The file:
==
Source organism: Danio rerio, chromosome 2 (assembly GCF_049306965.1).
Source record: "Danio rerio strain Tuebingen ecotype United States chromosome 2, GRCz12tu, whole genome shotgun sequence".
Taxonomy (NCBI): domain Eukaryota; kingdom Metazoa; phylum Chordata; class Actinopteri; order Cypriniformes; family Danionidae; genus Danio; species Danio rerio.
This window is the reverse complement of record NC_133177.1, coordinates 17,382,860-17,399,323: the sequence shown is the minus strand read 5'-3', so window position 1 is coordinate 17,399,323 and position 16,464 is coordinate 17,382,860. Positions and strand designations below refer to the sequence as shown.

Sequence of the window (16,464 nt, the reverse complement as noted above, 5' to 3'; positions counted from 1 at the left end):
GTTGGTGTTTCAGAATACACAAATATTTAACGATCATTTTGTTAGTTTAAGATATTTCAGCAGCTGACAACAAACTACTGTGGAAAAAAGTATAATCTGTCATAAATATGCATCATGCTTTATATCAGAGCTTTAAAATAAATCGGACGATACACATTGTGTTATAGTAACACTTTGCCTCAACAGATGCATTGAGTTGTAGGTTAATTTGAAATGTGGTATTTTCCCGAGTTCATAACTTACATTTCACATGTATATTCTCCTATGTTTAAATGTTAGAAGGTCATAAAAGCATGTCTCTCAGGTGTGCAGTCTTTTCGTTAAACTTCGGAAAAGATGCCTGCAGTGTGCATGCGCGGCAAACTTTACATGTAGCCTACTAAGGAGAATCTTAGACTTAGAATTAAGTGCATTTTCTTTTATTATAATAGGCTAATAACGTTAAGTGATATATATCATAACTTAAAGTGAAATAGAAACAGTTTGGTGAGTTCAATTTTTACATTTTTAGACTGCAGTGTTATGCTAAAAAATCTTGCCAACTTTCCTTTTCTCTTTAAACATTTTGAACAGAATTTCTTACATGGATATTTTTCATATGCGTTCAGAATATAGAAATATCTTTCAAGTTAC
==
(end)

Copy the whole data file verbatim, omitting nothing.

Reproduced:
Source organism: Danio rerio, chromosome 2 (assembly GCF_049306965.1).
Source record: "Danio rerio strain Tuebingen ecotype United States chromosome 2, GRCz12tu, whole genome shotgun sequence".
Taxonomy (NCBI): domain Eukaryota; kingdom Metazoa; phylum Chordata; class Actinopteri; order Cypriniformes; family Danionidae; genus Danio; species Danio rerio.
This window is the reverse complement of record NC_133177.1, coordinates 17,382,860-17,399,323: the sequence shown is the minus strand read 5'-3', so window position 1 is coordinate 17,399,323 and position 16,464 is coordinate 17,382,860. Positions and strand designations below refer to the sequence as shown.

Sequence of the window (16,464 nt, the reverse complement as noted above, 5' to 3'; positions counted from 1 at the left end):
GTTGGTGTTTCAGAATACACAAATATTTAACGATCATTTTGTTAGTTTAAGATATTTCAGCAGCTGACAACAAACTACTGTGGAAAAAAGTATAATCTGTCATAAATATGCATCATGCTTTATATCAGAGCTTTAAAATAAATCGGACGATACACATTGTGTTATAGTAACACTTTGCCTCAACAGATGCATTGAGTTGTAGGTTAATTTGAAATGTGGTATTTTCCCGAGTTCATAACTTACATTTCACATGTATATTCTCCTATGTTTAAATGTTAGAAGGTCATAAAAGCATGTCTCTCAGGTGTGCAGTCTTTTCGTTAAACTTCGGAAAAGATGCCTGCAGTGTGCATGCGCGGCAAACTTTACATGTAGCCTACTAAGGAGAATCTTAGACTTAGAATTAAGTGCATTTTCTTTTATTATAATAGGCTAATAACGTTAAGTGATATATATCATAACTTAAAGTGAAATAGAAACAGTTTGGTGAGTTCAATTTTTACATTTTTAGACTGCAGTGTTATGCTAAAAAATCTTGCCAACTTTCCTTTTCTCTTTAAACATTTTGAACAGAATTTCTTACATGGATATTTTTCATATGCGTTCAGAATATAGAAATATCTTTCAAGTTAC